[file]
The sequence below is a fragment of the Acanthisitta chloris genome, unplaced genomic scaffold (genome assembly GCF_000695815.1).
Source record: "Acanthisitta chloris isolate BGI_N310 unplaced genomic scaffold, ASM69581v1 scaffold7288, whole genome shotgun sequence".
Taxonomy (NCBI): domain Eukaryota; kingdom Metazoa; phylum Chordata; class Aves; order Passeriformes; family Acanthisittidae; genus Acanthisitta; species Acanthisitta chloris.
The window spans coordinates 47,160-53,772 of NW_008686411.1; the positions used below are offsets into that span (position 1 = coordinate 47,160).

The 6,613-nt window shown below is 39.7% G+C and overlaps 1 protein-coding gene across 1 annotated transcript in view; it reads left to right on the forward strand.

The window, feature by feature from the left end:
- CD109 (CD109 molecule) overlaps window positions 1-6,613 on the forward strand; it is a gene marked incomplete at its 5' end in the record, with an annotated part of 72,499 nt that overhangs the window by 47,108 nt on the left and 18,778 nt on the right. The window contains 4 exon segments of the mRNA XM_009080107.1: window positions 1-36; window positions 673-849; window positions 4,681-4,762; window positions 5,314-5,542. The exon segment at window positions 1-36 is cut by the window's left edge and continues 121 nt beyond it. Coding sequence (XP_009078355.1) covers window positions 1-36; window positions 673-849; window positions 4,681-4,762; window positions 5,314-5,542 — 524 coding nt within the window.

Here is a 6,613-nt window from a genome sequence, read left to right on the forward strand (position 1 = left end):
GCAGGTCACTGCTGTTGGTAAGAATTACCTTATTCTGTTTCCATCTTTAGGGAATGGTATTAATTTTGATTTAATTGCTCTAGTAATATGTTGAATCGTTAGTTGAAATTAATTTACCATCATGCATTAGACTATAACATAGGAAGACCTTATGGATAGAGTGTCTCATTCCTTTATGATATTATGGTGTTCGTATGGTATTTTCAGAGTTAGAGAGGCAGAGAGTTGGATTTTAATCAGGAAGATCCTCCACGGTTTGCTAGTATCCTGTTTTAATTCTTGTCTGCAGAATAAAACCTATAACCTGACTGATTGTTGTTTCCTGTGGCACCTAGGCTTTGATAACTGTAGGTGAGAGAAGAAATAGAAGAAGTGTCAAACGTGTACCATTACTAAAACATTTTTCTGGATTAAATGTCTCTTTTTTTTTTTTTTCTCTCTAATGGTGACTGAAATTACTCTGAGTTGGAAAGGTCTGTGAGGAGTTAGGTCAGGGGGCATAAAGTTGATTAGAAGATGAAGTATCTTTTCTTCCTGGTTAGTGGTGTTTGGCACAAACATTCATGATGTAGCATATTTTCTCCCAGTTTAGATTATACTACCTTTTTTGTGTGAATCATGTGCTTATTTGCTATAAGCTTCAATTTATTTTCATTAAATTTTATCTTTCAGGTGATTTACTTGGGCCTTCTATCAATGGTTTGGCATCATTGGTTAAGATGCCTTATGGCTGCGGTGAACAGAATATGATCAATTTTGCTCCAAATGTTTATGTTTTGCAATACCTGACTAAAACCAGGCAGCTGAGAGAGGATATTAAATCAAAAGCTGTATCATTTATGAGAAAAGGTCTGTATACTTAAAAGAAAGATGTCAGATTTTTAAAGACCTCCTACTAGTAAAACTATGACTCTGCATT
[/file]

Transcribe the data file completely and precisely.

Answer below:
The sequence below is a fragment of the Acanthisitta chloris genome, unplaced genomic scaffold (genome assembly GCF_000695815.1).
Source record: "Acanthisitta chloris isolate BGI_N310 unplaced genomic scaffold, ASM69581v1 scaffold7288, whole genome shotgun sequence".
Taxonomy (NCBI): domain Eukaryota; kingdom Metazoa; phylum Chordata; class Aves; order Passeriformes; family Acanthisittidae; genus Acanthisitta; species Acanthisitta chloris.
The window spans coordinates 47,160-53,772 of NW_008686411.1; the positions used below are offsets into that span (position 1 = coordinate 47,160).

The 6,613-nt window shown below is 39.7% G+C and overlaps 1 protein-coding gene across 1 annotated transcript in view; it reads left to right on the forward strand.

The window, feature by feature from the left end:
- CD109 (CD109 molecule) overlaps window positions 1-6,613 on the forward strand; it is a gene marked incomplete at its 5' end in the record, with an annotated part of 72,499 nt that overhangs the window by 47,108 nt on the left and 18,778 nt on the right. The window contains 4 exon segments of the mRNA XM_009080107.1: window positions 1-36; window positions 673-849; window positions 4,681-4,762; window positions 5,314-5,542. The exon segment at window positions 1-36 is cut by the window's left edge and continues 121 nt beyond it. Coding sequence (XP_009078355.1) covers window positions 1-36; window positions 673-849; window positions 4,681-4,762; window positions 5,314-5,542 — 524 coding nt within the window.

Here is a 6,613-nt window from a genome sequence, read left to right on the forward strand (position 1 = left end):
GCAGGTCACTGCTGTTGGTAAGAATTACCTTATTCTGTTTCCATCTTTAGGGAATGGTATTAATTTTGATTTAATTGCTCTAGTAATATGTTGAATCGTTAGTTGAAATTAATTTACCATCATGCATTAGACTATAACATAGGAAGACCTTATGGATAGAGTGTCTCATTCCTTTATGATATTATGGTGTTCGTATGGTATTTTCAGAGTTAGAGAGGCAGAGAGTTGGATTTTAATCAGGAAGATCCTCCACGGTTTGCTAGTATCCTGTTTTAATTCTTGTCTGCAGAATAAAACCTATAACCTGACTGATTGTTGTTTCCTGTGGCACCTAGGCTTTGATAACTGTAGGTGAGAGAAGAAATAGAAGAAGTGTCAAACGTGTACCATTACTAAAACATTTTTCTGGATTAAATGTCTCTTTTTTTTTTTTTTCTCTCTAATGGTGACTGAAATTACTCTGAGTTGGAAAGGTCTGTGAGGAGTTAGGTCAGGGGGCATAAAGTTGATTAGAAGATGAAGTATCTTTTCTTCCTGGTTAGTGGTGTTTGGCACAAACATTCATGATGTAGCATATTTTCTCCCAGTTTAGATTATACTACCTTTTTTGTGTGAATCATGTGCTTATTTGCTATAAGCTTCAATTTATTTTCATTAAATTTTATCTTTCAGGTGATTTACTTGGGCCTTCTATCAATGGTTTGGCATCATTGGTTAAGATGCCTTATGGCTGCGGTGAACAGAATATGATCAATTTTGCTCCAAATGTTTATGTTTTGCAATACCTGACTAAAACCAGGCAGCTGAGAGAGGATATTAAATCAAAAGCTGTATCATTTATGAGAAAAGGTCTGTATACTTAAAAGAAAGATGTCAGATTTTTAAAGACCTCCTACTAGTAAAACTATGACTCTGCATT